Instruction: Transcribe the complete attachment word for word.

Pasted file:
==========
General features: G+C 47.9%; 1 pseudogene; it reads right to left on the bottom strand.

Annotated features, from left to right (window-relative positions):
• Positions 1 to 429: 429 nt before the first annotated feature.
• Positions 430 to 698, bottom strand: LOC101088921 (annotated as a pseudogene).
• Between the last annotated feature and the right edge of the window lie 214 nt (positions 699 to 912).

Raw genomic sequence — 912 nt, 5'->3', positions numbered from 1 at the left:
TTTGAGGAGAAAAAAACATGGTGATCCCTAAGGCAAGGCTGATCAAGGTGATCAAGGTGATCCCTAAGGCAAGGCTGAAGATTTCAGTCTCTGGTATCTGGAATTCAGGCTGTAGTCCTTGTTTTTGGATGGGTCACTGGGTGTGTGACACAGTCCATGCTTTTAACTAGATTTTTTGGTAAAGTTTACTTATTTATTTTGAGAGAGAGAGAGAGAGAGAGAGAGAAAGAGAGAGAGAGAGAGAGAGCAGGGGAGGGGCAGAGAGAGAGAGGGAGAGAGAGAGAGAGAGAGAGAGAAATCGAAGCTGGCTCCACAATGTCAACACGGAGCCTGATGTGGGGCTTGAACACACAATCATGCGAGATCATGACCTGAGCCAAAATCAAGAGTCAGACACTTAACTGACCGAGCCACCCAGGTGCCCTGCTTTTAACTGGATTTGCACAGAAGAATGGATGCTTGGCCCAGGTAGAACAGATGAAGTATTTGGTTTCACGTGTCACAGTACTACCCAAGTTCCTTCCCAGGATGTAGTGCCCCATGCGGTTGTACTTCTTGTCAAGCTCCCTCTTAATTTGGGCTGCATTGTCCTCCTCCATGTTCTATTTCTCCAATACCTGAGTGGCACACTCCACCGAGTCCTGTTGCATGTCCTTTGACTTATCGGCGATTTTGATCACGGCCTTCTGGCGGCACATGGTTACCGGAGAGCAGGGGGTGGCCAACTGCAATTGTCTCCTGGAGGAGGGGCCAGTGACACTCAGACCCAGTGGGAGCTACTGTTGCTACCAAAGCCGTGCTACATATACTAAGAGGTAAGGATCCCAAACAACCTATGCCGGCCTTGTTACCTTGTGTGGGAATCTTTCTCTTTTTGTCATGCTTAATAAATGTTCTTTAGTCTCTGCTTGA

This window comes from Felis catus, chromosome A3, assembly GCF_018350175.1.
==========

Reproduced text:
General features: G+C 47.9%; 1 pseudogene; it reads right to left on the bottom strand.

Annotated features, from left to right (window-relative positions):
• Positions 1 to 429: 429 nt before the first annotated feature.
• Positions 430 to 698, bottom strand: LOC101088921 (annotated as a pseudogene).
• Between the last annotated feature and the right edge of the window lie 214 nt (positions 699 to 912).

Raw genomic sequence — 912 nt, 5'->3', positions numbered from 1 at the left:
TTTGAGGAGAAAAAAACATGGTGATCCCTAAGGCAAGGCTGATCAAGGTGATCAAGGTGATCCCTAAGGCAAGGCTGAAGATTTCAGTCTCTGGTATCTGGAATTCAGGCTGTAGTCCTTGTTTTTGGATGGGTCACTGGGTGTGTGACACAGTCCATGCTTTTAACTAGATTTTTTGGTAAAGTTTACTTATTTATTTTGAGAGAGAGAGAGAGAGAGAGAGAGAAAGAGAGAGAGAGAGAGAGAGCAGGGGAGGGGCAGAGAGAGAGAGGGAGAGAGAGAGAGAGAGAGAGAGAAATCGAAGCTGGCTCCACAATGTCAACACGGAGCCTGATGTGGGGCTTGAACACACAATCATGCGAGATCATGACCTGAGCCAAAATCAAGAGTCAGACACTTAACTGACCGAGCCACCCAGGTGCCCTGCTTTTAACTGGATTTGCACAGAAGAATGGATGCTTGGCCCAGGTAGAACAGATGAAGTATTTGGTTTCACGTGTCACAGTACTACCCAAGTTCCTTCCCAGGATGTAGTGCCCCATGCGGTTGTACTTCTTGTCAAGCTCCCTCTTAATTTGGGCTGCATTGTCCTCCTCCATGTTCTATTTCTCCAATACCTGAGTGGCACACTCCACCGAGTCCTGTTGCATGTCCTTTGACTTATCGGCGATTTTGATCACGGCCTTCTGGCGGCACATGGTTACCGGAGAGCAGGGGGTGGCCAACTGCAATTGTCTCCTGGAGGAGGGGCCAGTGACACTCAGACCCAGTGGGAGCTACTGTTGCTACCAAAGCCGTGCTACATATACTAAGAGGTAAGGATCCCAAACAACCTATGCCGGCCTTGTTACCTTGTGTGGGAATCTTTCTCTTTTTGTCATGCTTAATAAATGTTCTTTAGTCTCTGCTTGA

This window comes from Felis catus, chromosome A3, assembly GCF_018350175.1.